4 Discussion

4.1 CH in the hot core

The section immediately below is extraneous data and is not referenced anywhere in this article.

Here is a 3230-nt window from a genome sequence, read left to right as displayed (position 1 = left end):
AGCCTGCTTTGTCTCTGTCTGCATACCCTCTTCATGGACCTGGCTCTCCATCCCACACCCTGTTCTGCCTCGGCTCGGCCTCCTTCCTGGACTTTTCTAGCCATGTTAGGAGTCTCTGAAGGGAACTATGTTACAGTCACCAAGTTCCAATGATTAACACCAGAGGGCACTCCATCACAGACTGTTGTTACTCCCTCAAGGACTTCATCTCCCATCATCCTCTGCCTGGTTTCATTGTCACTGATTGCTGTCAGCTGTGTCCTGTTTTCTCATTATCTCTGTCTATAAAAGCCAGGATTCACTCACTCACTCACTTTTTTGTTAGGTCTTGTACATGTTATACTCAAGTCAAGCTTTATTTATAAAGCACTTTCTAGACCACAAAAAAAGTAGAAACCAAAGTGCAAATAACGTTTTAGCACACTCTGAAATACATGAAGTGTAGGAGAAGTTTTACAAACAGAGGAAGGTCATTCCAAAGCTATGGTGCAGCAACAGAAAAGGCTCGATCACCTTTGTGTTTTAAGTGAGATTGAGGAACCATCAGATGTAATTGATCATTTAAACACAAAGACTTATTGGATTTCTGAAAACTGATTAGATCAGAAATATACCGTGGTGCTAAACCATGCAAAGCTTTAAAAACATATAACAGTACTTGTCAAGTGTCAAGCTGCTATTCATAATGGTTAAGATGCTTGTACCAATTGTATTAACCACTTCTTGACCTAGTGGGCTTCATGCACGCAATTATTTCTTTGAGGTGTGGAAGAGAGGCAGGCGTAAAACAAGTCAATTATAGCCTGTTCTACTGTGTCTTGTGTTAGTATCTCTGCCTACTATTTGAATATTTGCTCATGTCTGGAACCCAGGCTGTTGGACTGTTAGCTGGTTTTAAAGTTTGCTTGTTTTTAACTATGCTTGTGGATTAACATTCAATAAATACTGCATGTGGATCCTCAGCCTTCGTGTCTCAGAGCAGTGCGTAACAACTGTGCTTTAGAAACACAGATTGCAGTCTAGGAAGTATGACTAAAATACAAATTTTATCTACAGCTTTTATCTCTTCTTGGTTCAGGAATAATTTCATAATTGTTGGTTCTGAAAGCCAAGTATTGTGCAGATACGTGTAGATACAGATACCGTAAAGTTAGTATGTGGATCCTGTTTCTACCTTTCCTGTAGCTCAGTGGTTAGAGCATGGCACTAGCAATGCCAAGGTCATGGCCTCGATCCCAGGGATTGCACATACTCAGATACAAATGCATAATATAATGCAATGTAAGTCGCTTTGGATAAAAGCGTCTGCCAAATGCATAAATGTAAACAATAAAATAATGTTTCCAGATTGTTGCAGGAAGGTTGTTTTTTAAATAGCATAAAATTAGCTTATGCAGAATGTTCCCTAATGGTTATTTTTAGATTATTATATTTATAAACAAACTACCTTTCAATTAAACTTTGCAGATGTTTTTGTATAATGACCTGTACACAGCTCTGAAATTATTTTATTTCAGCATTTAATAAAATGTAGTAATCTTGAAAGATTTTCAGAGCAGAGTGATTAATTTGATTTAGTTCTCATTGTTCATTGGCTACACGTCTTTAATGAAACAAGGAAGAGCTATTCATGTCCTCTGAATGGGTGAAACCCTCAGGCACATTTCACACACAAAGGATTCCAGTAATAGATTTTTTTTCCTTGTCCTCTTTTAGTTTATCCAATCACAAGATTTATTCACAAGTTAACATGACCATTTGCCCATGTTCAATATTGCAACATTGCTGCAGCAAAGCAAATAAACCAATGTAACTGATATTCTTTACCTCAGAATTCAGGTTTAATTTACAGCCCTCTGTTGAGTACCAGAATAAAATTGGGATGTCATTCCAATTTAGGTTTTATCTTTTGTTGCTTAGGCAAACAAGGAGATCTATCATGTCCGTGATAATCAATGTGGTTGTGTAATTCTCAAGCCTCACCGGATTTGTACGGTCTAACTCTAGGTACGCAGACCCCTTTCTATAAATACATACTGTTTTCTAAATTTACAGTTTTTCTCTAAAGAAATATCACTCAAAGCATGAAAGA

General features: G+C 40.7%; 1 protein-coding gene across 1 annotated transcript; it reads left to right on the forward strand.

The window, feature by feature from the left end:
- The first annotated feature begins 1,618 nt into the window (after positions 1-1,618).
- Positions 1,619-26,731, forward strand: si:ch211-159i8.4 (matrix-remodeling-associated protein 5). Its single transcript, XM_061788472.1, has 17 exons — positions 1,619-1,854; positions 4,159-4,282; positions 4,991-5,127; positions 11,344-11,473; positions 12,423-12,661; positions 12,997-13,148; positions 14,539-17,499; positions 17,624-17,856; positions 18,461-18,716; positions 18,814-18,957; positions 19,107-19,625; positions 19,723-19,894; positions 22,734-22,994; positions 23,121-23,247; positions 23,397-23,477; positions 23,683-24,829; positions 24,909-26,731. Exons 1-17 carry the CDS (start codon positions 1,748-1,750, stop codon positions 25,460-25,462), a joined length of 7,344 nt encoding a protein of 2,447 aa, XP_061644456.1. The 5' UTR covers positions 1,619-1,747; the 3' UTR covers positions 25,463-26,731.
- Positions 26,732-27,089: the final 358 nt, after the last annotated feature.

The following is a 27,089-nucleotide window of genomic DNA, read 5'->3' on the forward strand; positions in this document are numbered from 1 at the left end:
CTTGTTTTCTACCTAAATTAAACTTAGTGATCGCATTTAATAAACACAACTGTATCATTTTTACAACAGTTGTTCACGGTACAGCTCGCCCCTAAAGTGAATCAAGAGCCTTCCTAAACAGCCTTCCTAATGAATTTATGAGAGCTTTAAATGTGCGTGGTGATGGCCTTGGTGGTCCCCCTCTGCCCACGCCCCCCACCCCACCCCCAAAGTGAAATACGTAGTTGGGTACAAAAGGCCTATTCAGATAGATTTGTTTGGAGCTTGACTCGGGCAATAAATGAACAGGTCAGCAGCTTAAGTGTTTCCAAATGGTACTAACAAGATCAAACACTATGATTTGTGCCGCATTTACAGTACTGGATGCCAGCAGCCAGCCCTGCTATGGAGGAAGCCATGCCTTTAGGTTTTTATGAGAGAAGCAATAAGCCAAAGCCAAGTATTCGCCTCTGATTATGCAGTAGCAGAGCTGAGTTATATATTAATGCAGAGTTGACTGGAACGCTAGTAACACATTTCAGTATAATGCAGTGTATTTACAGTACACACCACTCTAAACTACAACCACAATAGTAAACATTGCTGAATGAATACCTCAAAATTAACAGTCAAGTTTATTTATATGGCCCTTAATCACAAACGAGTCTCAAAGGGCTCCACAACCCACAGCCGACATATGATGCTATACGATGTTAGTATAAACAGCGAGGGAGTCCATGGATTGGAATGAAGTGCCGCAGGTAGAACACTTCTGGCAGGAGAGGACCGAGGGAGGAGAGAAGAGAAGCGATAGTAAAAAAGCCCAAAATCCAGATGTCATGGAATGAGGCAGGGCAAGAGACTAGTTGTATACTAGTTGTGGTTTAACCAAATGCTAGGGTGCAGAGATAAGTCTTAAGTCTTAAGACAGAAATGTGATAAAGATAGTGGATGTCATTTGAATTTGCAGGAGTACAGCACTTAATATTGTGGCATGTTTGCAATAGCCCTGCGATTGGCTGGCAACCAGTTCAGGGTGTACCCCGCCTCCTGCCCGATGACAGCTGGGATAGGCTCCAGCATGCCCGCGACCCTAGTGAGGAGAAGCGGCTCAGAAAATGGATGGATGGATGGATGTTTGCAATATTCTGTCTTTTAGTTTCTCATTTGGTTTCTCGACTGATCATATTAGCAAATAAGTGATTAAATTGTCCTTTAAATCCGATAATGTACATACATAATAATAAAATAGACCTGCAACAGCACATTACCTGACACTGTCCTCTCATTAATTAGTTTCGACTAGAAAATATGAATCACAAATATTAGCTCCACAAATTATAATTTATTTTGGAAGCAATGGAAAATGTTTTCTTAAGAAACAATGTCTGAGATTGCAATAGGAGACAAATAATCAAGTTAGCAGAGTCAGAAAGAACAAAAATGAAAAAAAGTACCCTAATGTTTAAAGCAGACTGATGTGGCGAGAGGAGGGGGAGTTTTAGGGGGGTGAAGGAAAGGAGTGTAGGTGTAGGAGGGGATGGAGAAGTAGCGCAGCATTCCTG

The velocity of the emission component at -8.3  ${\rm km}~{\rm s}^{-1}$ is consistent with the H2O emission detected by Emprechtinger et al. (2010) at -8.1  ${\rm km}~{\rm s}^{-1}$ and close to the velocity of $\approx$-7  ${\rm km}~{\rm s}^{-1}$ of molecular lines measured from the ground (Nummelin et al. 1998). The width of the CH emission features of 3.0  ${\rm km}~{\rm s}^{-1}$ is smaller than the 4-5  ${\rm km}~{\rm s}^{-1}$ for NH3 (ATCA at 24 GHz; Beuther et al. 2005), 6.5  ${\rm km}~{\rm s}^{-1}$ for SiO, and 6  ${\rm km}~{\rm s}^{-1}$ for HC3N (IRAM 30m at 87, 130 and 155 GHz; Bachiller & Cernicharo 1990). This difference suggests that the CH emission originates in different, less turbulent and/or less evolved, cores than the heavier N- and O-bearing molecules. Lis et al. (2010) find a similarly narrow linewidth of 3.3  ${\rm km}~{\rm s}^{-1}$ from HIFI observations of H37Cl 1-0 emission from the NGC 6334I hot core. Sandell (2000) derives a source size of ( $10 \times 8$) $^{\prime\prime}$ and a dust temperature of 100 K from sub-millimeter dust continuum measurements. Combining this with a 350 $\mu$m flux from SHARC-II, dust grain opacities from Ossenkopf & Henning (1994) and the distance of 1.7 kpc, we arrive at $N_{\rm H_2} \approx$ 3 $\times$ 1024  ${\rm cm}^{-2}$. From this $N_{\rm H_2}$ and our $N_{\rm CH}$ = 2.0 $\times$ 1014  ${\rm cm}^{-2}$, we find an abundance for CH of 7 $\times$ 10-11 relative to H2 in the hot core. This is a factor $\sim$7-30 lower than the CH abundance for the dense envelope of Sgr B2, and a factor $\sim$300 lower than observed CH abundances in diffuse clouds (Polehampton et al. 2005, Table 4, and references therein). This decrease in CH abundance is similar to that predicted by chemical models (Sect. 1) for H2 densities of $\gtrsim$104  ${\rm cm}^{-3}$.